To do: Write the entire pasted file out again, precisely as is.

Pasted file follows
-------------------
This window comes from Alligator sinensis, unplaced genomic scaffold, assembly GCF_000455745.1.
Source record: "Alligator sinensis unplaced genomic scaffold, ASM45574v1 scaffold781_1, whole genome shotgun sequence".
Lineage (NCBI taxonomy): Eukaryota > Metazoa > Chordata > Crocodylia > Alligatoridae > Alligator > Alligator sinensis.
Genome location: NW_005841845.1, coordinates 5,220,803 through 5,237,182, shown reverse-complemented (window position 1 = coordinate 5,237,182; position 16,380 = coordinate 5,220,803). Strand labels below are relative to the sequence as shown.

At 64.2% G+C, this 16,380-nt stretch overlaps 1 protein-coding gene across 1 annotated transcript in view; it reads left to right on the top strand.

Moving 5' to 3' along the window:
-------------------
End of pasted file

This window comes from Alligator sinensis, unplaced genomic scaffold, assembly GCF_000455745.1.
Source record: "Alligator sinensis unplaced genomic scaffold, ASM45574v1 scaffold781_1, whole genome shotgun sequence".
Lineage (NCBI taxonomy): Eukaryota > Metazoa > Chordata > Crocodylia > Alligatoridae > Alligator > Alligator sinensis.
Genome location: NW_005841845.1, coordinates 5,220,803 through 5,237,182, shown reverse-complemented (window position 1 = coordinate 5,237,182; position 16,380 = coordinate 5,220,803). Strand labels below are relative to the sequence as shown.

At 64.2% G+C, this 16,380-nt stretch overlaps 1 protein-coding gene across 1 annotated transcript in view; it reads left to right on the top strand.

Moving 5' to 3' along the window: